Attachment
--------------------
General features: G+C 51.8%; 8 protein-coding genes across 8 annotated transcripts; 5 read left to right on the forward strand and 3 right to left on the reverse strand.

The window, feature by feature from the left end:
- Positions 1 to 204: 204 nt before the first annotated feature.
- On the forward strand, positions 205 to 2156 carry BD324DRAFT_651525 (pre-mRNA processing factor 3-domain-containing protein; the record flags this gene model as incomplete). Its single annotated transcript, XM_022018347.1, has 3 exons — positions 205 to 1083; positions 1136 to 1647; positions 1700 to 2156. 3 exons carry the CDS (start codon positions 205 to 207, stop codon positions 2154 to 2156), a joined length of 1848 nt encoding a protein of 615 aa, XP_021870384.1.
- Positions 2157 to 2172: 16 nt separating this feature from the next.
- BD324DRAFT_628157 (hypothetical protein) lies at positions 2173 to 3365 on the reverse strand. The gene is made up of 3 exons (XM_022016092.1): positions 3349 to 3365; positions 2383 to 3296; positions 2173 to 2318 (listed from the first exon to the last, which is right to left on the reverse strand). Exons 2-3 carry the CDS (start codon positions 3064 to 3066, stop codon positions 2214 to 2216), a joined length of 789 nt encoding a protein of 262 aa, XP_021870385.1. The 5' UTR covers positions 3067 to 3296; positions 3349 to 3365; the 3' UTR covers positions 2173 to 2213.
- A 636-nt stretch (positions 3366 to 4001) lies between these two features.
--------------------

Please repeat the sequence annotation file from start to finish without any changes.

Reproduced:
General features: G+C 51.8%; 8 protein-coding genes across 8 annotated transcripts; 5 read left to right on the forward strand and 3 right to left on the reverse strand.

The window, feature by feature from the left end:
- Positions 1 to 204: 204 nt before the first annotated feature.
- On the forward strand, positions 205 to 2156 carry BD324DRAFT_651525 (pre-mRNA processing factor 3-domain-containing protein; the record flags this gene model as incomplete). Its single annotated transcript, XM_022018347.1, has 3 exons — positions 205 to 1083; positions 1136 to 1647; positions 1700 to 2156. 3 exons carry the CDS (start codon positions 205 to 207, stop codon positions 2154 to 2156), a joined length of 1848 nt encoding a protein of 615 aa, XP_021870384.1.
- Positions 2157 to 2172: 16 nt separating this feature from the next.
- BD324DRAFT_628157 (hypothetical protein) lies at positions 2173 to 3365 on the reverse strand. The gene is made up of 3 exons (XM_022016092.1): positions 3349 to 3365; positions 2383 to 3296; positions 2173 to 2318 (listed from the first exon to the last, which is right to left on the reverse strand). Exons 2-3 carry the CDS (start codon positions 3064 to 3066, stop codon positions 2214 to 2216), a joined length of 789 nt encoding a protein of 262 aa, XP_021870385.1. The 5' UTR covers positions 3067 to 3296; positions 3349 to 3365; the 3' UTR covers positions 2173 to 2213.
- A 636-nt stretch (positions 3366 to 4001) lies between these two features.